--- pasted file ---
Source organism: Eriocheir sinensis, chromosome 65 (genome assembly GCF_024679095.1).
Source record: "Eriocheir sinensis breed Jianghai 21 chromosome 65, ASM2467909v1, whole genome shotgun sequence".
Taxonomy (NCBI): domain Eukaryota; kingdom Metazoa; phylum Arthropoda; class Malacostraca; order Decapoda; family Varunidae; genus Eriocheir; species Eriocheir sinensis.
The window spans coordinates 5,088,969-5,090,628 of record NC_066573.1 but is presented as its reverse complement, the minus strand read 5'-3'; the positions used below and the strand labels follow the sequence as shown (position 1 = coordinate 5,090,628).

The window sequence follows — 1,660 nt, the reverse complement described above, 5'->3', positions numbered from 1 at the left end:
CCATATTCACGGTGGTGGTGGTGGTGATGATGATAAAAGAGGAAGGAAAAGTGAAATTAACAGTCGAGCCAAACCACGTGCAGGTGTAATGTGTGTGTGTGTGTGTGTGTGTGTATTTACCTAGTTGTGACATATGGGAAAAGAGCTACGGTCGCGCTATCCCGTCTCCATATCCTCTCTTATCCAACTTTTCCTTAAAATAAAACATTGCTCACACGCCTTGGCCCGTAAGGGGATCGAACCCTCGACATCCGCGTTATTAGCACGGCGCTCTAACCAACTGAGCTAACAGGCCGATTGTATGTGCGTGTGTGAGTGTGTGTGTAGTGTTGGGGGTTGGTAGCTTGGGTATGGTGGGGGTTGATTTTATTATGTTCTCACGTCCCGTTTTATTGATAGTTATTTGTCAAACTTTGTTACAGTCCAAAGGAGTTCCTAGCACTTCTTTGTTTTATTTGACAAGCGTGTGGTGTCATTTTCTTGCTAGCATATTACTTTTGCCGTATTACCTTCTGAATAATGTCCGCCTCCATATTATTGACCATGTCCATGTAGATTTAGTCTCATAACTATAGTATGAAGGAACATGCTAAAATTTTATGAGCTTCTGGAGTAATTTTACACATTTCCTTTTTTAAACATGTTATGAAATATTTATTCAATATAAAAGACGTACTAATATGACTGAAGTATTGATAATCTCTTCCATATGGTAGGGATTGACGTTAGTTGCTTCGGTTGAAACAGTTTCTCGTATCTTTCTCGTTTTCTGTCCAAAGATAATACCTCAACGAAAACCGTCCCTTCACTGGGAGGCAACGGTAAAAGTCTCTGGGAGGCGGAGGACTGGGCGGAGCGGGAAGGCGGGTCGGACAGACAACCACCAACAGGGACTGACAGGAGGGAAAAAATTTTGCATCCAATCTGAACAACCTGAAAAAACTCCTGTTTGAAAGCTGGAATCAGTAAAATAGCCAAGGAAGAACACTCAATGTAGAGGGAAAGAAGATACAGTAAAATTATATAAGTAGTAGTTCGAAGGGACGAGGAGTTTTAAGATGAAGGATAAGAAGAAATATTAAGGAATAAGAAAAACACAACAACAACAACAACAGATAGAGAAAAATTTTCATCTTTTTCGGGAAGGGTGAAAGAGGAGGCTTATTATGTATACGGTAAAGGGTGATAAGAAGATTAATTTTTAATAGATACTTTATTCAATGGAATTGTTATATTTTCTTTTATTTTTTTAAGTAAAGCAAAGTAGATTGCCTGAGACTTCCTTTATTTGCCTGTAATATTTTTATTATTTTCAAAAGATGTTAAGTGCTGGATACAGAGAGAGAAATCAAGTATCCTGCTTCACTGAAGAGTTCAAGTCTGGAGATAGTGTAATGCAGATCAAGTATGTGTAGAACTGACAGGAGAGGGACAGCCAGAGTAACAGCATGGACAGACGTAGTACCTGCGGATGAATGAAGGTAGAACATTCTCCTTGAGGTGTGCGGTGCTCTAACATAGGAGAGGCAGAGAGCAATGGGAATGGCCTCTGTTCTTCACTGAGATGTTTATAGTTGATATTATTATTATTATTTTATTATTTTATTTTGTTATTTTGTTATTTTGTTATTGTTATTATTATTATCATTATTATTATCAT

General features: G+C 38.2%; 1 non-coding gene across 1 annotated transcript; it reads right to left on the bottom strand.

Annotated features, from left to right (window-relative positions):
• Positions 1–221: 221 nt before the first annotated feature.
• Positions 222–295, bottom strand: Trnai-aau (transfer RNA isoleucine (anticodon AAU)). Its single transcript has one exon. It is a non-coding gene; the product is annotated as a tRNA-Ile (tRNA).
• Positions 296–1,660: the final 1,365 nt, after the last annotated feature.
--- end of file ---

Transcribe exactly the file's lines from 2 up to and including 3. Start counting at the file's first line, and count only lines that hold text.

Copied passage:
Source record: "Eriocheir sinensis breed Jianghai 21 chromosome 65, ASM2467909v1, whole genome shotgun sequence".
Taxonomy (NCBI): domain Eukaryota; kingdom Metazoa; phylum Arthropoda; class Malacostraca; order Decapoda; family Varunidae; genus Eriocheir; species Eriocheir sinensis.